Bridging the Gap Between Business and Technology Through Data Analytics

Children Playing with Game Console

Companies across a variety of industries are currently spending millions of dollars on data-gathering initiatives — but few are successfully capitalizing on all this data to generate revenue. Indeed, moving from customer data collection to analysis to profitable financial results requires three things:

  • An in-depth understanding of the new metrics of customer data;
  • The ability to forecast and develop a business rationale based on identified data patterns; and
  • The skills to formulate concrete recommendations and the expertise to articulate a strategic business vision based on your data.

Wharton Customer Analytics Initiative (WCAI) has built a rich ecosystem in which businesses and academics work hand in hand to discover and apply cutting-edge data-driven decisions models. From providing recommendations for which products to cross-sell to being able to help hospitals predict which patients are most at risk for readmission, WCAI is helping organizations turn big data into real solutions. The Initiative has ambitious plans to grow its experiential learning offerings for students and alumni as well as the practical applications of its research.


Real-World Model

Electronic Arts (EA) and its analytics team wanted an outside perspective on how to use data on game play to improve the player experience. Partnering with the Wharton Customer Analytics Initiative, EA created an anonymized data set covering three years of online game play — including more than 1.6 million individual game sessions and 46,000 in-game purchases — and made it available to selected teams of researchers at the world’s top academic institutions.

Those researchers helped EA develop new analytics techniques that have significantly improved players’ in-game experience. “The projects we did with the Wharton Customer Analytics Initiative had a big impact on how we do matchmaking of players in one of our most popular games, Battlefield 1,” said Zachery Anderson, vice president of global analytics and insights. “The projects also generated a lot of new thinking on how we path players through our games in order to keep them engaged.”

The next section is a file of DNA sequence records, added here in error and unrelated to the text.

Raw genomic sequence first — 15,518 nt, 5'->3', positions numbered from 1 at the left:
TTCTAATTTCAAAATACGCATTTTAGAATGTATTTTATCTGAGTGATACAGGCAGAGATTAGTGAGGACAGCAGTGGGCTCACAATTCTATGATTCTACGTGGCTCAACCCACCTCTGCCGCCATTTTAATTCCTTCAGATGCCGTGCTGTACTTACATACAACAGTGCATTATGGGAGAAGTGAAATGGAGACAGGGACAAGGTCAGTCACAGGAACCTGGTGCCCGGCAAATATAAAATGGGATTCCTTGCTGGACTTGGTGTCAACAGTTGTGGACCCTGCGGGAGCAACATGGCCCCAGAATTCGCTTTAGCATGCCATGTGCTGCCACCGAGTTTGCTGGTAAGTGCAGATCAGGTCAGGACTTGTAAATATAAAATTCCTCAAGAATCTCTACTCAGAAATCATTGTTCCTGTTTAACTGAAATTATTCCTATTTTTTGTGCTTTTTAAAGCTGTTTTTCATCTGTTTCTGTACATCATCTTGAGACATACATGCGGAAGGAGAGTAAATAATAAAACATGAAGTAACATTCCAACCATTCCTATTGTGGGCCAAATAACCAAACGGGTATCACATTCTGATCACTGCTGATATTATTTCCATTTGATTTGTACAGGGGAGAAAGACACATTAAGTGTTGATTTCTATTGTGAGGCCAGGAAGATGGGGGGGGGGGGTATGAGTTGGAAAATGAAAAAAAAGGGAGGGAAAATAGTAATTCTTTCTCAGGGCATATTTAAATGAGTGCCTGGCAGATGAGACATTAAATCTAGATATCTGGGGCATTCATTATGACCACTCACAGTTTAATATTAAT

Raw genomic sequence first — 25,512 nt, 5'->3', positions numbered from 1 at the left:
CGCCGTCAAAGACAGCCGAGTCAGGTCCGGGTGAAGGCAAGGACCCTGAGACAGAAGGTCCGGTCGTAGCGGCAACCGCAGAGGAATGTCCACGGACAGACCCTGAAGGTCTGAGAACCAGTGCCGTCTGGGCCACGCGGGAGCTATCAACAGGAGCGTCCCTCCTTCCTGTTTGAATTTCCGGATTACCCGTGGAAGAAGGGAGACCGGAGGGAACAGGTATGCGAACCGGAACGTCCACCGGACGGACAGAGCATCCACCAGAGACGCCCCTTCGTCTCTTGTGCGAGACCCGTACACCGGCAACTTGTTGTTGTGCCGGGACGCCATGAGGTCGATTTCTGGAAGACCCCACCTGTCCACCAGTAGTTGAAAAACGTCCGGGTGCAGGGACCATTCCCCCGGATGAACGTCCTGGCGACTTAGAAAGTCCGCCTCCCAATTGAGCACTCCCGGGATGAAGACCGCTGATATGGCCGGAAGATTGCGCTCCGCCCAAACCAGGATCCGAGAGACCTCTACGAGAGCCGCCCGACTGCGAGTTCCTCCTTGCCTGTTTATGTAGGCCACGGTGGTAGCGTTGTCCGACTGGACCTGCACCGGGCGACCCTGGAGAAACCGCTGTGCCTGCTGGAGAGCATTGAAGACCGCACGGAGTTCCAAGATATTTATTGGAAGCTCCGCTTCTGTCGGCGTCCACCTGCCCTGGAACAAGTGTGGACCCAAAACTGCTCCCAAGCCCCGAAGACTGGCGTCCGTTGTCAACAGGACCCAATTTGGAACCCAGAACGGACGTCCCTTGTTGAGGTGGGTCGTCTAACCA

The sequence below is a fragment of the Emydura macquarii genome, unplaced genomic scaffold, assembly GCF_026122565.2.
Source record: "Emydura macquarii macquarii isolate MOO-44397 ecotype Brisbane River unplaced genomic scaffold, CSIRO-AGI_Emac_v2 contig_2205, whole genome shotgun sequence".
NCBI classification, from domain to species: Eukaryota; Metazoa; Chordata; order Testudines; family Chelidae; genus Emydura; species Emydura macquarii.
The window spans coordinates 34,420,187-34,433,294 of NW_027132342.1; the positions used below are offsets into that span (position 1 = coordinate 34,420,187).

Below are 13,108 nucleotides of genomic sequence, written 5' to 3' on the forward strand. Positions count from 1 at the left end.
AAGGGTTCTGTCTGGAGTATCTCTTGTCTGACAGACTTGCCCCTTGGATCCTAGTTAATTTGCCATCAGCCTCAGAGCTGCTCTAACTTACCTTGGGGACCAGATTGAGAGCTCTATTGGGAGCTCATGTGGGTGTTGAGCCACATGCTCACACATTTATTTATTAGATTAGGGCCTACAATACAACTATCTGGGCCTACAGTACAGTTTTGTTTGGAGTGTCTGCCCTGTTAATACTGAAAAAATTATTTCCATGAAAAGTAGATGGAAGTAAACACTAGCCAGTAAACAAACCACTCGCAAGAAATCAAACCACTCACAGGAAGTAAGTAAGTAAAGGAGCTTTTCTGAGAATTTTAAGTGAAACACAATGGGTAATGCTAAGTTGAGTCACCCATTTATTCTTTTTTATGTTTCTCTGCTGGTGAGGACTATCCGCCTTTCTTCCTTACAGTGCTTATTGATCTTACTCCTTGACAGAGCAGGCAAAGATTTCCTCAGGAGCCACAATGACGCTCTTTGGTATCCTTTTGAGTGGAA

Through its work with WCAI, EA also had the chance to work with Wharton students adept at statistical modeling. As an EA summer intern, Jonathan Delikat, G’17, WG’17, helped WCAI calculate customer lifetime value models for one of EA’s hottest games. At the end of the summer, he presented his work to EA’s CEO and marketing team. “Traditionally, MBAs have been sought out for roles in finance and corporate strategy, but increasingly at Wharton we’re becoming the ‘go-to’s’ for bridging the gap between technical and nontechnical stakeholders,” says Delikat.

WCAI’s corporate partnership program engages organizations seeking guidance on problems that are core to their business and appealing to top researchers, ensuring a mutually beneficial drive for discovery. This intersection of industry — with real data and real challenges — and academia — with new theories for analysis and exploration — is where true innovation lives.

Through each partnership, WCAI actively helps a business to define its challenges and securely transfer data. Using a powerful crowd-sourced approach, WCAI then solicits research proposals from a multidisciplinary network of top faculty and doctoral students around the world, works with the company to select the winners, and facilitates the research process and the dissemination of findings.

Over the past year, WCAI faculty have begun to integrate the resulting research and practical lessons into Wharton students’ courses. Sample data sets are also available for workshops and hack-a-thons. Significantly, WCAI is able to leverage its deep relationships with high-performing companies to help students obtain competitive jobs.